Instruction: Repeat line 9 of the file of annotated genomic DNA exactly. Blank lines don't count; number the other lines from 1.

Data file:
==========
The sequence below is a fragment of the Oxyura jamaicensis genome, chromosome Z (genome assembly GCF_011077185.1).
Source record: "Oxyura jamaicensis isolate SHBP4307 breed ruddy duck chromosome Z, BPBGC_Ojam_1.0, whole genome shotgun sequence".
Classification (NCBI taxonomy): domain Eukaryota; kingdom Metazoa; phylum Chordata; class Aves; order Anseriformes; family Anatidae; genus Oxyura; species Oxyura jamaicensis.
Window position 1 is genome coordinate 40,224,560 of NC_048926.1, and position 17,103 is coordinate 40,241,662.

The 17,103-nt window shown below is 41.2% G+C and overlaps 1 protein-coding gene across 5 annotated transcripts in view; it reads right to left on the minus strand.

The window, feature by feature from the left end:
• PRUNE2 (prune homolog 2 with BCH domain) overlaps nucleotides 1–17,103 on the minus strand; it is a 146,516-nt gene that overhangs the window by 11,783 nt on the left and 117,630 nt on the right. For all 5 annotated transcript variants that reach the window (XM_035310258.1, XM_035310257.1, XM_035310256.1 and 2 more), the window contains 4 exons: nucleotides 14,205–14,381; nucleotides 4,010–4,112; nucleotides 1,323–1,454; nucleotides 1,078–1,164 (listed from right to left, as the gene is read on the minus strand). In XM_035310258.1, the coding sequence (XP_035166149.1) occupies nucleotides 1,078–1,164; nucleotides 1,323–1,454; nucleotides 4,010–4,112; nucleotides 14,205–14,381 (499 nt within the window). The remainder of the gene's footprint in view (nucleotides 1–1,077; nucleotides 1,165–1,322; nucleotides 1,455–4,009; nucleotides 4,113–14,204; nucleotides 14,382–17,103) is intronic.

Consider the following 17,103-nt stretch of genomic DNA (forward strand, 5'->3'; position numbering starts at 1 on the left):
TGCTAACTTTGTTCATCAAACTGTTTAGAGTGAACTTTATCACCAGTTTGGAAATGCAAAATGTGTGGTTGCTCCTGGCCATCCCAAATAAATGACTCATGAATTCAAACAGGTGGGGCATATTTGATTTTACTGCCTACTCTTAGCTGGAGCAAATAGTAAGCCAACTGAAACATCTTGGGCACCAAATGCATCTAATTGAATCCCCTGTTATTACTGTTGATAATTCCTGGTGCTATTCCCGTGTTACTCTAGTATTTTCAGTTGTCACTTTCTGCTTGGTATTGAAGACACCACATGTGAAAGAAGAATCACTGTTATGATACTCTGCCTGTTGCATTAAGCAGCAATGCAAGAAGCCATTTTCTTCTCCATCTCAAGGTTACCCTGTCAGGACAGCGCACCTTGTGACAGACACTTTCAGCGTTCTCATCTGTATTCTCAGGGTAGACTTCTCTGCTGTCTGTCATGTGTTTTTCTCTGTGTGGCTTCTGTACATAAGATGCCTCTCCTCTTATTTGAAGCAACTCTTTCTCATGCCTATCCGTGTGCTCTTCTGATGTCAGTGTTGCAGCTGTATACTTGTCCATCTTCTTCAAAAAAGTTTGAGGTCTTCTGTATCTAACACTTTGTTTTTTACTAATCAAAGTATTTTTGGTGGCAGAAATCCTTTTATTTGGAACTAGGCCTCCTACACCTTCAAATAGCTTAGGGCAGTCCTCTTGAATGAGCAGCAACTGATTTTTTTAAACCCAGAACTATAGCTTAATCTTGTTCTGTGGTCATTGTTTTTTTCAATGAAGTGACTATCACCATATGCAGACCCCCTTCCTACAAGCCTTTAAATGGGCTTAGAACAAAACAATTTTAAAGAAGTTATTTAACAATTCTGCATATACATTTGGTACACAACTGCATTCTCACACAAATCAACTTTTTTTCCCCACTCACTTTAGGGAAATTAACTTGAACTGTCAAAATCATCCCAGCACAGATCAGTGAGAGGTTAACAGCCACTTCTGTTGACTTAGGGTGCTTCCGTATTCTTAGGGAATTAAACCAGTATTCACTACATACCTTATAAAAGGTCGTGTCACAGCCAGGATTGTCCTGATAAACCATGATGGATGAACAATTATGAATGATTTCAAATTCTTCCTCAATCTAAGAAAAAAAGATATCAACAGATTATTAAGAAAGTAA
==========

TGCTAACTTTGTTCATCAAACTGTTTAGAGTGAACTTTATCACCAGTTTGGAAATGCAAAATGTGTGGTTGCTCCTGGCCATCCCAAATAAATGACTCATGAATTCAAACAGGTGGGGCATATTTGATTTTACTGCCTACTCTTAGCTGGAGCAAATAGTAAGCCAACTGAAACATCTTGGGCACCAAATGCATCTAATTGAATCCCCTGTTATTACTGTTGATAATTCCTGGTGCTATTCCCGTGTTACTCTAGTATTTTCAGTTGTCACTTTCTGCTTGGTATTGAAGACACCACATGTGAAAGAAGAATCACTGTTATGATACTCTGCCTGTTGCATTAAGCAGCAATGCAAGAAGCCATTTTCTTCTCCATCTCAAGGTTACCCTGTCAGGACAGCGCACCTTGTGACAGACACTTTCAGCGTTCTCATCTGTATTCTCAGGGTAGACTTCTCTGCTGTCTGTCATGTGTTTTTCTCTGTGTGGCTTCTGTACATAAGATGCCTCTCCTCTTATTTGAAGCAACTCTTTCTCATGCCTATCCGTGTGCTCTTCTGATGTCAGTGTTGCAGCTGTATACTTGTCCATCTTCTTCAAAAAAGTTTGAGGTCTTCTGTATCTAACACTTTGTTTTTTACTAATCAAAGTATTTTTGGTGGCAGAAATCCTTTTATTTGGAACTAGGCCTCCTACACCTTCAAATAGCTTAGGGCAGTCCTCTTGAATGAGCAGCAACTGATTTTTTTAAACCCAGAACTATAGCTTAATCTTGTTCTGTGGTCATTGTTTTTTTCAATGAAGTGACTATCACCATATGCAGACCCCCTTCCTACAAGCCTTTAAATGGGCTTAGAACAAAACAATTTTAAAGAAGTTATTTAACAATTCTGCATATACATTTGGTACACAACTGCATTCTCACACAAATCAACTTTTTTTCCCCACTCACTTTAGGGAAATTAACTTGAACTGTCAAAATCATCCCAGCACAGATCAGTGAGAGGTTAACAGCCACTTCTGTTGACTTAGGGTGCTTCCGTATTCTTAGGGAATTAAACCAGTATTCACTACATACCTTATAAAAGGTCGTGTCACAGCCAGGATTGTCCTGATAAACCATGATGGATGAACAATTATGAATGATTTCAAATTCTTCCTCAATCTAAGAAAAAAAGATATCAACAGATTATTAAGAAAGTAA